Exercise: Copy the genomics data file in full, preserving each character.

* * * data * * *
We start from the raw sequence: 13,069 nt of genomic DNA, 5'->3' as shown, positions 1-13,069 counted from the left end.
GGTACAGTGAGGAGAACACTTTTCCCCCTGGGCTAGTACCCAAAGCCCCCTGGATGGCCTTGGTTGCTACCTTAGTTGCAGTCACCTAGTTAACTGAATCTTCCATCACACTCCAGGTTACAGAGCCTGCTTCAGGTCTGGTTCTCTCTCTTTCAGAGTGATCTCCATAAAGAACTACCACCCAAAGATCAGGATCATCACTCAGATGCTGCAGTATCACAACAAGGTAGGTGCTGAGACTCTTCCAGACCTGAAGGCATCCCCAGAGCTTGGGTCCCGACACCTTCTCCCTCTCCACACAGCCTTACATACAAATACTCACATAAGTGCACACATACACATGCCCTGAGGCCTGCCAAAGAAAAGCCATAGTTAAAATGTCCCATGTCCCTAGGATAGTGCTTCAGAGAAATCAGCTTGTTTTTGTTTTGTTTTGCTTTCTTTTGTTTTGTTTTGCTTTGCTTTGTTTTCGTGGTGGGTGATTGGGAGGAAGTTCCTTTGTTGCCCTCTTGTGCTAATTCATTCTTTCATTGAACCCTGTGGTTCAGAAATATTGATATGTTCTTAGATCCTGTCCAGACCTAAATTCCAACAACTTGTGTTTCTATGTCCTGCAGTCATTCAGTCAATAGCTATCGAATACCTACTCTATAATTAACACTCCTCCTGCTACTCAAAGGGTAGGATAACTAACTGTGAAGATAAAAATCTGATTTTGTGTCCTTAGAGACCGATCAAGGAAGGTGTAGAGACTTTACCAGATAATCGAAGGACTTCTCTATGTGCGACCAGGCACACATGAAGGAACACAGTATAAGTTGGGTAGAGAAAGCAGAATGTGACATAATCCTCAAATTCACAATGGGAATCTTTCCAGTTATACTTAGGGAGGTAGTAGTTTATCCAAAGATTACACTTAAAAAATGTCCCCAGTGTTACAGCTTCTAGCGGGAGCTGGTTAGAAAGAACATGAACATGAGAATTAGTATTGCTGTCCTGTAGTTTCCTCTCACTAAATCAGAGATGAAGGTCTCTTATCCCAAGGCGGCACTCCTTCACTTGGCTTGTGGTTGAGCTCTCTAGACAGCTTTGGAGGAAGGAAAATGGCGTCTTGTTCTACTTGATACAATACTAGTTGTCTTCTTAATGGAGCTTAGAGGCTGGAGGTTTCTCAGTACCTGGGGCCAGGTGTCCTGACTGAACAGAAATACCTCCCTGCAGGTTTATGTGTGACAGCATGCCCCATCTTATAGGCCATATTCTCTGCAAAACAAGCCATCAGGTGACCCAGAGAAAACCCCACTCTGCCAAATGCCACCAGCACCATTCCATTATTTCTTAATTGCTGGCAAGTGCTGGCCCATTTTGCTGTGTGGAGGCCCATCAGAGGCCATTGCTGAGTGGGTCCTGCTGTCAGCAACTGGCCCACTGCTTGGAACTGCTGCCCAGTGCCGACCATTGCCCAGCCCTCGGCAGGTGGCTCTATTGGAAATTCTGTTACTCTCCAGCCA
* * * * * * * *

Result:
We start from the raw sequence: 13,069 nt of genomic DNA, 5'->3' as shown, positions 1-13,069 counted from the left end.
GGTACAGTGAGGAGAACACTTTTCCCCCTGGGCTAGTACCCAAAGCCCCCTGGATGGCCTTGGTTGCTACCTTAGTTGCAGTCACCTAGTTAACTGAATCTTCCATCACACTCCAGGTTACAGAGCCTGCTTCAGGTCTGGTTCTCTCTCTTTCAGAGTGATCTCCATAAAGAACTACCACCCAAAGATCAGGATCATCACTCAGATGCTGCAGTATCACAACAAGGTAGGTGCTGAGACTCTTCCAGACCTGAAGGCATCCCCAGAGCTTGGGTCCCGACACCTTCTCCCTCTCCACACAGCCTTACATACAAATACTCACATAAGTGCACACATACACATGCCCTGAGGCCTGCCAAAGAAAAGCCATAGTTAAAATGTCCCATGTCCCTAGGATAGTGCTTCAGAGAAATCAGCTTGTTTTTGTTTTGTTTTGCTTTCTTTTGTTTTGTTTTGCTTTGCTTTGTTTTCGTGGTGGGTGATTGGGAGGAAGTTCCTTTGTTGCCCTCTTGTGCTAATTCATTCTTTCATTGAACCCTGTGGTTCAGAAATATTGATATGTTCTTAGATCCTGTCCAGACCTAAATTCCAACAACTTGTGTTTCTATGTCCTGCAGTCATTCAGTCAATAGCTATCGAATACCTACTCTATAATTAACACTCCTCCTGCTACTCAAAGGGTAGGATAACTAACTGTGAAGATAAAAATCTGATTTTGTGTCCTTAGAGACCGATCAAGGAAGGTGTAGAGACTTTACCAGATAATCGAAGGACTTCTCTATGTGCGACCAGGCACACATGAAGGAACACAGTATAAGTTGGGTAGAGAAAGCAGAATGTGACATAATCCTCAAATTCACAATGGGAATCTTTCCAGTTATACTTAGGGAGGTAGTAGTTTATCCAAAGATTACACTTAAAAAATGTCCCCAGTGTTACAGCTTCTAGCGGGAGCTGGTTAGAAAGAACATGAACATGAGAATTAGTATTGCTGTCCTGTAGTTTCCTCTCACTAAATCAGAGATGAAGGTCTCTTATCCCAAGGCGGCACTCCTTCACTTGGCTTGTGGTTGAGCTCTCTAGACAGCTTTGGAGGAAGGAAAATGGCGTCTTGTTCTACTTGATACAATACTAGTTGTCTTCTTAATGGAGCTTAGAGGCTGGAGGTTTCTCAGTACCTGGGGCCAGGTGTCCTGACTGAACAGAAATACCTCCCTGCAGGTTTATGTGTGACAGCATGCCCCATCTTATAGGCCATATTCTCTGCAAAACAAGCCATCAGGTGACCCAGAGAAAACCCCACTCTGCCAAATGCCACCAGCACCATTCCATTATTTCTTAATTGCTGGCAAGTGCTGGCCCATTTTGCTGTGTGGAGGCCCATCAGAGGCCATTGCTGAGTGGGTCCTGCTGTCAGCAACTGGCCCACTGCTTGGAACTGCTGCCCAGTGCCGACCATTGCCCAGCCCTCGGCAGGTGGCTCTATTGGAAATTCTGTTACTCTCCAGCCA